The other day Eli and I were talking. Reflectively he said,
“Mom, my last day of high school was Friday, March 13. Yes! Friday, the 13th. I did not know it then, but it was my last day of high school. I wish I had known. I wish I had time to say goodbye to all of my friends. This is high school. This is the end of a long run. I was in a bad mood that day. I even sat out of my PE class. And now it is over.”
I felt the weight of his words. I knew my words would not make any difference, but I said them anyway.
“Eli, that just sucks. I am so sorry.”
It has been no surprise for me to hear that Eli is struggling to keep up with his homework. It was no surprise that he slept in until almost noon (remember he was texting me at 3:26AM). And has been sleeping past noon regularly. Last night he told me that day and night have become meaningless and that when he can see his friends again, they will have an all nighter to reset their sleep cycles. It was also not surprising when I asked him if he needed anything to help him get out of bed the other day, he said, “Bacon.” So I made him some bacon. He came into the kitchen and asked for a hug.
“Mom, I am not doing ok.” He said.
Then he ate his bacon and made a B.L.T. with the rest.
My heart hurts for Eli. My heart hurts for all high school seniors. I keep thinking about them. I keep thinking about the abruptness of this moment. I do not think any of us really understood this would be our moment. When Eli was born (in Northern Virginia), and the anesthesiologist was on the phone buying his 2002 Salt Lake City Winter Olympics tickets, I never thought,
“Hey kid. I bet your senior year of high school will be hijacked by a global pandemic. Pro Tip: Make sure to go to a few extra proms.”
No. That is not what I was thinking or advising. Instead, at Eli’s birth I was in awe. When the doctor first held him up for me to see, I thought Eli looked a lot like Dave’s brother. I said as much. I also thought,
“why is this dude on the phone during a cesarean section? Like seriously, hang up the phone. Why isn’t anyone telling him to hang up the phone?”
Mostly, however, I was blown away. Eli was beautiful! (He still is.) He was breathing. This tiny, adorable human had such a powerful scream. He had ten fingers and ten toes, (still does, thank God). I was elated. This is is what I was thinking:
“I get to be his mom.”
And for the past eighteen plus years, being Eli’s mom has been awesome (for real). Sure, are there moments I want to throttle him? Yes. There are so many more moments I can’t believe this amazing human is my son. It blows my mind that he is eighteen. The time when a wonderful two year old Eli used to climb out of bed, locate Dave & me, then make up jokes so he did not have to go back to bed, and all the years since, went way too fast. I mean, come on. Wasn’t Eli just demanding to wear the dinosaur costume in the nativity play? And wasn’t I just neurotically making sure Kyle & Eli’s outfits matched? Wasn’t my neighbor just telling me after a playdate, that Eli would like to be referred to by the name, “Raymundo?” Didn’t Eli just fall asleep on the chairlift and in two different snow banks during ski school? Weren’t Eli and I just racing from the biting flies? Wasn’t Eli just learning a pogo stick routine for the 4th grade talent show? Didn’t we just eat gelato at Eli’s favorite gelato place, which just happens to be in Rome? Wasn’t it just yesterday that Eli broke his jaw and had it wired shut for two months?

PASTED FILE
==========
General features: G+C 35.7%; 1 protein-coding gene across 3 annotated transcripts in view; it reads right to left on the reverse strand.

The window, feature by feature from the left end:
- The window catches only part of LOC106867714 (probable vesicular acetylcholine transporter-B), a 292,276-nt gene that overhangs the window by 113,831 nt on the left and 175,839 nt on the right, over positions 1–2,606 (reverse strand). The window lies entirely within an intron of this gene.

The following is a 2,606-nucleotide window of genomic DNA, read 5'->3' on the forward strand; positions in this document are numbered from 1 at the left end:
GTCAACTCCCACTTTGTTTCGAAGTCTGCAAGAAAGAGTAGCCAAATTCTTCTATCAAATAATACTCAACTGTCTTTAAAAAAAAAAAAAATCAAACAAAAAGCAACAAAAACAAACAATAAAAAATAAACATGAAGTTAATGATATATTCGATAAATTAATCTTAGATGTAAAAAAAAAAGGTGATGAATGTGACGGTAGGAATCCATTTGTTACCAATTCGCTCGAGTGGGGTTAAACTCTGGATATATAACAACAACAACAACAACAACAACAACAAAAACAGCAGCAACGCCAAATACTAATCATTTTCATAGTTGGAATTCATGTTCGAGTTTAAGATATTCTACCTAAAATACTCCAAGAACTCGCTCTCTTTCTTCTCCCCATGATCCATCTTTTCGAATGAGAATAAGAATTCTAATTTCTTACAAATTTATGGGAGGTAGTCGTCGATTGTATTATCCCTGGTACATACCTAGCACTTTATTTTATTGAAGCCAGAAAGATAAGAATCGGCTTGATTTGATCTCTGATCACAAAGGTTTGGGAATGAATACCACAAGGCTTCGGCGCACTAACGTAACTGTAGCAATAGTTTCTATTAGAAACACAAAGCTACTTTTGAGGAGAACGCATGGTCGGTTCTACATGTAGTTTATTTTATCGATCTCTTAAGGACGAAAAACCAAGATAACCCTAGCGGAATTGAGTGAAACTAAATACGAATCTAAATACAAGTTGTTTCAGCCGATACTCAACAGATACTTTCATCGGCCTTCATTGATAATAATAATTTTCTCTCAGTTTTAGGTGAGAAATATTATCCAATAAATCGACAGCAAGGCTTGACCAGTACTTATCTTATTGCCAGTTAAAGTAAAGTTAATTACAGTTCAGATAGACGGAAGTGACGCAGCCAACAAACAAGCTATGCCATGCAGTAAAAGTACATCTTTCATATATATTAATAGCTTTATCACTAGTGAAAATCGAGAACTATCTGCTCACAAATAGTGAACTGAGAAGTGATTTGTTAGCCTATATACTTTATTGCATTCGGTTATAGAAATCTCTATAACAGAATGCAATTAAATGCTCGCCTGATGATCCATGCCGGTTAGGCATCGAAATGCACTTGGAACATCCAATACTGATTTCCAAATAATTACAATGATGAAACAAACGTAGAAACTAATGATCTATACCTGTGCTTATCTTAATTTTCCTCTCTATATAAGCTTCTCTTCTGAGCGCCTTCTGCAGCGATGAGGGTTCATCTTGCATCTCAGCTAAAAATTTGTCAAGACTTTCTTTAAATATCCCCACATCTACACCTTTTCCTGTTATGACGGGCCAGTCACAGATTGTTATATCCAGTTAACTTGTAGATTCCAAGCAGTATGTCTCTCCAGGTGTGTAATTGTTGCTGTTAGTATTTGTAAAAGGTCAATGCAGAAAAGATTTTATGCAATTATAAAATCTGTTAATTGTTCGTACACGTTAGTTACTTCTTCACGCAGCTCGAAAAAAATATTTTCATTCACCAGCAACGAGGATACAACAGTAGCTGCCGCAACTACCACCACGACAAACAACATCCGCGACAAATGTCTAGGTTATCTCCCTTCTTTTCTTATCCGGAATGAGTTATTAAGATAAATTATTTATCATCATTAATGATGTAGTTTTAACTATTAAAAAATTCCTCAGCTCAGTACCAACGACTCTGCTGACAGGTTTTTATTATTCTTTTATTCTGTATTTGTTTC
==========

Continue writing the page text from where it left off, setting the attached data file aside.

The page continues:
Yes. It went way too fast. In reality, I cannot believe we are here. In fact, even with a proper traditional high school graduation, I am certain I would feel like this time rushed right on by.
Nevertheless, this year is different. Traditional is not what the class of 2020 will get and is currently receiving. Their end is abrupt. It caught us all off guard, including the school district. (They want the seniors to tell them what they want to do for graduation.) Every time I mention this to Eli, he says,
“What we want is a normal high school graduation.”
The class of 2020 will not have a normal high school graduation. Maybe someday it will make a good story about the time senior year was canceled. Right now it just sucks.
In the end, I have these two children. They are my gift. When they hurt. I hurt. Right now they are both hurting — a lot. The best I can do is listen, support and help them grieve. I know it will be ok. I also know it is ok to be disappointed and sad. I keep hearing people say, “The way to understand other peoples’ suffering is to process your own.” I agree.
We will get there.